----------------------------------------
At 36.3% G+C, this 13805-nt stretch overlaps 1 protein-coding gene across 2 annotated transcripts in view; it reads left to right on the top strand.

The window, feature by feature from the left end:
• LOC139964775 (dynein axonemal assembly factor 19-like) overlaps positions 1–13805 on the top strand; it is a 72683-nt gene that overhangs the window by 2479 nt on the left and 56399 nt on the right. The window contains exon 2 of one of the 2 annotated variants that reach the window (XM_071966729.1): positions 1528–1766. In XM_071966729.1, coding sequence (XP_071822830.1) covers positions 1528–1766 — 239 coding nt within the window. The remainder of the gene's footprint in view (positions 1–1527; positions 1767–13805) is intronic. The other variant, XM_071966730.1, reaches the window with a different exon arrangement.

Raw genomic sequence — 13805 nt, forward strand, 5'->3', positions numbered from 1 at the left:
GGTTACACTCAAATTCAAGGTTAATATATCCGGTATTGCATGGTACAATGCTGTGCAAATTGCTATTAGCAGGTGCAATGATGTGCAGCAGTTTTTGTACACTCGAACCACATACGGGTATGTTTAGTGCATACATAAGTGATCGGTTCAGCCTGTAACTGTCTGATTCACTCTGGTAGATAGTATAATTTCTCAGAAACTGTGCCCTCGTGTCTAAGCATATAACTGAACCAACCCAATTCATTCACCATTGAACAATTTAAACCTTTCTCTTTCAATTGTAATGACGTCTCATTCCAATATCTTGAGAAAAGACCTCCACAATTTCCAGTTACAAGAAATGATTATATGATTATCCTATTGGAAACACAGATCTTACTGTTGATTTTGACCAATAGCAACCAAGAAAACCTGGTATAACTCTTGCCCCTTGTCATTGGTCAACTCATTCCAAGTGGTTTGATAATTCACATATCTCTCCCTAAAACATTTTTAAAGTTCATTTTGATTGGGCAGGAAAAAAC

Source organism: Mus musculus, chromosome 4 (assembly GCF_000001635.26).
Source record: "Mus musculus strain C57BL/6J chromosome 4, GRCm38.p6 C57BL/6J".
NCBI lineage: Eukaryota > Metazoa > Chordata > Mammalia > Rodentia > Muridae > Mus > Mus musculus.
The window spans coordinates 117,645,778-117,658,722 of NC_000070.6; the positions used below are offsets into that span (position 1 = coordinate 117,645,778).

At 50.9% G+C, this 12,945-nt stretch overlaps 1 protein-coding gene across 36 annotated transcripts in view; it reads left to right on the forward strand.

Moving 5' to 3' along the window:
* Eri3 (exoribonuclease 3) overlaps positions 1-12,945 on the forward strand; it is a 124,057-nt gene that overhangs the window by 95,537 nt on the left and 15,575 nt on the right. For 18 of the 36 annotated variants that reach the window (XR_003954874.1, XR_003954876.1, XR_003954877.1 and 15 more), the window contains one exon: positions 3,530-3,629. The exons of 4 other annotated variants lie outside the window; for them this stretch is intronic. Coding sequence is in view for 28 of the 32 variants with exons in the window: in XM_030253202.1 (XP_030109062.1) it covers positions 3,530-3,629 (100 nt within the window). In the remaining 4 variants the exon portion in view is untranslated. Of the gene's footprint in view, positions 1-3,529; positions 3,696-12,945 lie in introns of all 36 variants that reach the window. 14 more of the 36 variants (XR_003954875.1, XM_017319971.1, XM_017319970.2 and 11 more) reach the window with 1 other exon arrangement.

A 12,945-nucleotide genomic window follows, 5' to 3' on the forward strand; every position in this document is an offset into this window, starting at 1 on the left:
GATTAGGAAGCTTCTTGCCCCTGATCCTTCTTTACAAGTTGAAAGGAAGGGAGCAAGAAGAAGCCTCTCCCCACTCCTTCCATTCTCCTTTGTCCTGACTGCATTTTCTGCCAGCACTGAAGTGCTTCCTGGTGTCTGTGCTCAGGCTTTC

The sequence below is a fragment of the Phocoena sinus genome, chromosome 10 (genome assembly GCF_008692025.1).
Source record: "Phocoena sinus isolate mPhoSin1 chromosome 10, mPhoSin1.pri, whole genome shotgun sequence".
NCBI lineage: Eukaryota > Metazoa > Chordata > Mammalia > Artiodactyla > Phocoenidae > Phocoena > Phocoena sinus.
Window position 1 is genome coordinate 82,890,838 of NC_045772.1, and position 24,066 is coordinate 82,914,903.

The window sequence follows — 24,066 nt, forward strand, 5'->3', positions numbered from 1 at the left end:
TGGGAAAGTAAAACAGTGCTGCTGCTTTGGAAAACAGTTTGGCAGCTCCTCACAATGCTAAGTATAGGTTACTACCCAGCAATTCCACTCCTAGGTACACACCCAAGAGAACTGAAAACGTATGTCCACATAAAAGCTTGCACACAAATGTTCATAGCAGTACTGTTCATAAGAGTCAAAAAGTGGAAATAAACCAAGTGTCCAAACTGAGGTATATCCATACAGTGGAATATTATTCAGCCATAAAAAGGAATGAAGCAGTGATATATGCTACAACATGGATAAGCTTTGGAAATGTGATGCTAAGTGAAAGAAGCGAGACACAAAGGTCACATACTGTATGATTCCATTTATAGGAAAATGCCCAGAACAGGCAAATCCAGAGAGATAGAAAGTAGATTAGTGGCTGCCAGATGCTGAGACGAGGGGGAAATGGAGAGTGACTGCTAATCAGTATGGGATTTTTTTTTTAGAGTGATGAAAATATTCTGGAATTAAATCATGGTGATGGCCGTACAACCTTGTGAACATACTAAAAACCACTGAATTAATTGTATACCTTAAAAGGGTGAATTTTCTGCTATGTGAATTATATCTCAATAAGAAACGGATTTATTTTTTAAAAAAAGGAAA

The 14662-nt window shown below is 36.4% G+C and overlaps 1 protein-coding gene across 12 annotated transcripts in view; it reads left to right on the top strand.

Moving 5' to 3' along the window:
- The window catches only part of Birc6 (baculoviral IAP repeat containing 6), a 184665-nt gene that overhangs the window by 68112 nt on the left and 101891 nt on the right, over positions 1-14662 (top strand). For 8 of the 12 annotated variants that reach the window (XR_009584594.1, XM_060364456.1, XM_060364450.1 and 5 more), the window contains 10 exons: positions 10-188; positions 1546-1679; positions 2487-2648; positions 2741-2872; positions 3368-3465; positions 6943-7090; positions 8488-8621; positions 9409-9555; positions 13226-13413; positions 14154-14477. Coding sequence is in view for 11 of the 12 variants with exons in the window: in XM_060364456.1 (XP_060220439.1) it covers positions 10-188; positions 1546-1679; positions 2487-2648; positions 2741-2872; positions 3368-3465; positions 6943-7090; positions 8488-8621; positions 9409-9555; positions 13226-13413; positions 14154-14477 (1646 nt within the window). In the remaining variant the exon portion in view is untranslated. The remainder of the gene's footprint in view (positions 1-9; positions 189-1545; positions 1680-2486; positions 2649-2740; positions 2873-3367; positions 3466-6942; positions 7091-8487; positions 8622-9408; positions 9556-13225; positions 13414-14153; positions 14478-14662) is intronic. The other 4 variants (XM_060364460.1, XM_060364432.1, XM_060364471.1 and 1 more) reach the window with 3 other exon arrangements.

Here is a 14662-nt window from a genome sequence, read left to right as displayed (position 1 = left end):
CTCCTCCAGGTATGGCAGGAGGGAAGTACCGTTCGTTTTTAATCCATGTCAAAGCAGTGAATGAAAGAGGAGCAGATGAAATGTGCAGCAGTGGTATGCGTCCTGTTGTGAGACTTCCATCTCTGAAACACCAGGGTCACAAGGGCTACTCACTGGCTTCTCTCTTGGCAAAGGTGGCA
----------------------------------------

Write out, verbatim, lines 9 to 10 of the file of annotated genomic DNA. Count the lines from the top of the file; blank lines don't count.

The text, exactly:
The window spans coordinates 117,645,778-117,658,722 of NC_000070.6; the positions used below are offsets into that span (position 1 = coordinate 117,645,778).

At 50.9% G+C, this 12,945-nt stretch overlaps 1 protein-coding gene across 36 annotated transcripts in view; it reads left to right on the forward strand.